The year was 1999 and I had embarked upon my Bachelor’s Degree in Graphic Design, at Melbourne’s RMIT University. My lecturer at the time was a man named Max Robinson, who had been at the forefront of design and branding in this country for many years. We all know his design — it has lived in all of our wallets and it takes the form of the Australian $10 note. So Max is no slouch when it comes to all things design. One thing stuck with me that Max taught us and it has come to my mind again in recent years. We were undertaking a branding project — in this instance it was packaging. The point of the project, Max stressed, is that people become attached to products and brands. They are a reflection of who they are, where they come from and what makes them tick. If you rip their beloved brand from the shelf and replace it with a foreign look and feel to which the audience is not accustomed, they become alienated and go elsewhere. Therefore, if you even THINK about changing that brand, you’d better do it slowly and you’d better do it thoughtfully or you’ll lose your target demographic.
Case in question — the 2010 redevelopment of the Brisbane Lions logo and branding.
I’ve been a Fitzroy supporter since the day I was born. My Dad, Jack had grown up in Camperdown in Western Victoria when Fitzroy was zoned to the Hampton league, meaning that it was a breeding ground for Fitzroy players (we can thank the Hampton League for giving us Brian Brown and in turn, our Champion captain, who haled from nearby Warrnambool). When Dad was a young boy watching the footy, he had a fascination with a bloke with sailor tatts long before the sleeves of Beams, Buddy and Swan were saturating our television sets. His name was Kevin and since my Grandpa’s name was Kevin, it seemed like a pretty good omen. Of course, the player was Kevin “”Bulldog”” Murray and he became Dad’s idol with his passion and toughness – after all, who else could play VFL footy with a back brace?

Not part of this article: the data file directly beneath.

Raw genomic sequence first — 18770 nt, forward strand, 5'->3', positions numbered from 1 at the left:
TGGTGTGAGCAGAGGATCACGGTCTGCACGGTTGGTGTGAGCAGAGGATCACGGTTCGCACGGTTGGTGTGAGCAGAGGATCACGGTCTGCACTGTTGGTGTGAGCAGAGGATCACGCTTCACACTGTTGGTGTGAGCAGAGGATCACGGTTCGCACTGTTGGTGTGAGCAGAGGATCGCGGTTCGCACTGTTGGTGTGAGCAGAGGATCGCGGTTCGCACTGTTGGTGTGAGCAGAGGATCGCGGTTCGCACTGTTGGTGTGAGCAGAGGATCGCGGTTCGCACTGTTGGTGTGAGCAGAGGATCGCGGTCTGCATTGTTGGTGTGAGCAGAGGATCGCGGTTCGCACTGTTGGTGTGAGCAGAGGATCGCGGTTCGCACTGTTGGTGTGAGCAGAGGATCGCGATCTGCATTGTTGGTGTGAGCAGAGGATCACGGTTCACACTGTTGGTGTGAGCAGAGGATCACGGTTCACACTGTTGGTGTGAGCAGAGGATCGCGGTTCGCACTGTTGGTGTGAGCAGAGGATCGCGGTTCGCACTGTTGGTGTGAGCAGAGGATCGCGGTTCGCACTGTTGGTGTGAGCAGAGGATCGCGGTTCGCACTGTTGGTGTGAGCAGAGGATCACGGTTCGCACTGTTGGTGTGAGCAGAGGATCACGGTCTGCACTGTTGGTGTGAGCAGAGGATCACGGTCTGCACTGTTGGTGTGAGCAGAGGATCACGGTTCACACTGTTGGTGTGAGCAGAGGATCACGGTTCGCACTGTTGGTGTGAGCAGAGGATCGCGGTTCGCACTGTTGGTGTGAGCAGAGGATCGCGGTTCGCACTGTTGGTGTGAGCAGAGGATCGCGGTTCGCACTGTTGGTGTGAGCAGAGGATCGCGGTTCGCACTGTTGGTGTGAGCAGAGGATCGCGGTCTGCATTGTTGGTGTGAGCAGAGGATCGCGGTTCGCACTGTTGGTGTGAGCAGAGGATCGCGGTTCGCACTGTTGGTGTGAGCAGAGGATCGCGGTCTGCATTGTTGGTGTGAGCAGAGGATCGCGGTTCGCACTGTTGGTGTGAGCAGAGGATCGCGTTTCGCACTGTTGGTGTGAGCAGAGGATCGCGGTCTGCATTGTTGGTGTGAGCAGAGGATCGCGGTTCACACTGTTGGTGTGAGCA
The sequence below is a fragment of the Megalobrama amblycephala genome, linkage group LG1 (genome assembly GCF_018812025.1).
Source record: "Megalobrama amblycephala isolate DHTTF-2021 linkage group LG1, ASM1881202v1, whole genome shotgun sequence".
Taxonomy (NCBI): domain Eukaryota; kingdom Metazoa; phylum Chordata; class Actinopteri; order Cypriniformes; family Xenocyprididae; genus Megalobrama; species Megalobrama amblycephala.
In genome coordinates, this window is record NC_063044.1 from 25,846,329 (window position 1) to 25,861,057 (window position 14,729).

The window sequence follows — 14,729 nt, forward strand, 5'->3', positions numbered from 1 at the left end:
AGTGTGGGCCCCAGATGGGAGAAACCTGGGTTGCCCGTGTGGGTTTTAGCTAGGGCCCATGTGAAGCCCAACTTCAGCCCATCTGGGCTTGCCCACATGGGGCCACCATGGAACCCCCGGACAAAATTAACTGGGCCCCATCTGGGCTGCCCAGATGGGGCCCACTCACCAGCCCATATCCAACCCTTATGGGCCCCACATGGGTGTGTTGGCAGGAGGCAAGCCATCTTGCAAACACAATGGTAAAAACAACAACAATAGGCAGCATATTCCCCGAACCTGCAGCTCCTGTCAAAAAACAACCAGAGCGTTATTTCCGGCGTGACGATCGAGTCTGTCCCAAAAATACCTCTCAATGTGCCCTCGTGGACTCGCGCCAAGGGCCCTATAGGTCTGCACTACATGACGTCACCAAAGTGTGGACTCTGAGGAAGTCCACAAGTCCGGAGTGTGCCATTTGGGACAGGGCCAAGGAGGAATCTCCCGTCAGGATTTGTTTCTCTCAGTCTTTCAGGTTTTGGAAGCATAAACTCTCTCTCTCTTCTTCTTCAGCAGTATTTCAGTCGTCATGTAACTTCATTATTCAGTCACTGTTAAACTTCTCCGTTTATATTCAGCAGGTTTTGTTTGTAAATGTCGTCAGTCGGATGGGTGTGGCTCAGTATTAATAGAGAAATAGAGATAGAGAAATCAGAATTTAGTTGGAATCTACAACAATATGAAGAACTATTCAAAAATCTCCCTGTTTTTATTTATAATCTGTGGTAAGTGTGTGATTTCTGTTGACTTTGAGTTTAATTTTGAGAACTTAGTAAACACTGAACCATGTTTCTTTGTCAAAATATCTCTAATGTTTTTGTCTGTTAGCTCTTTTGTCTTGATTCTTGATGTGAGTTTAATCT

So, as luck would have it, Dad had 3 daughters so he had to push his love of the Royboys onto someone. We grew up in Geelong so the outer at Kardinia Park was a more likely Saturday afternoon excursion than the trek up to Victoria Park, Princes Park or whichever venue the Nomadic Lions were playing. My eldest sister Abbey succumbed to peer pressure and switched to Geelong. My youngest sister Adrienne took a fleeting interest in North, but I carried on taking my scarf and transistor to Sleepy Hollow and listening to my Roys whilst watching the great Gary Ablett Senior at work.
Our wins were so few and far between that we remember them all like we’d won the premiership. “”Roosy”” kicking the winning goal after “”Perty”” went to Collingwood, the last win at the Western Oval against Freo, and my earliest football memory — Dad screaming as Micky Conlan kicked the winning goal against Essendon in 1986. We were one win away from a Grand Final birth that year.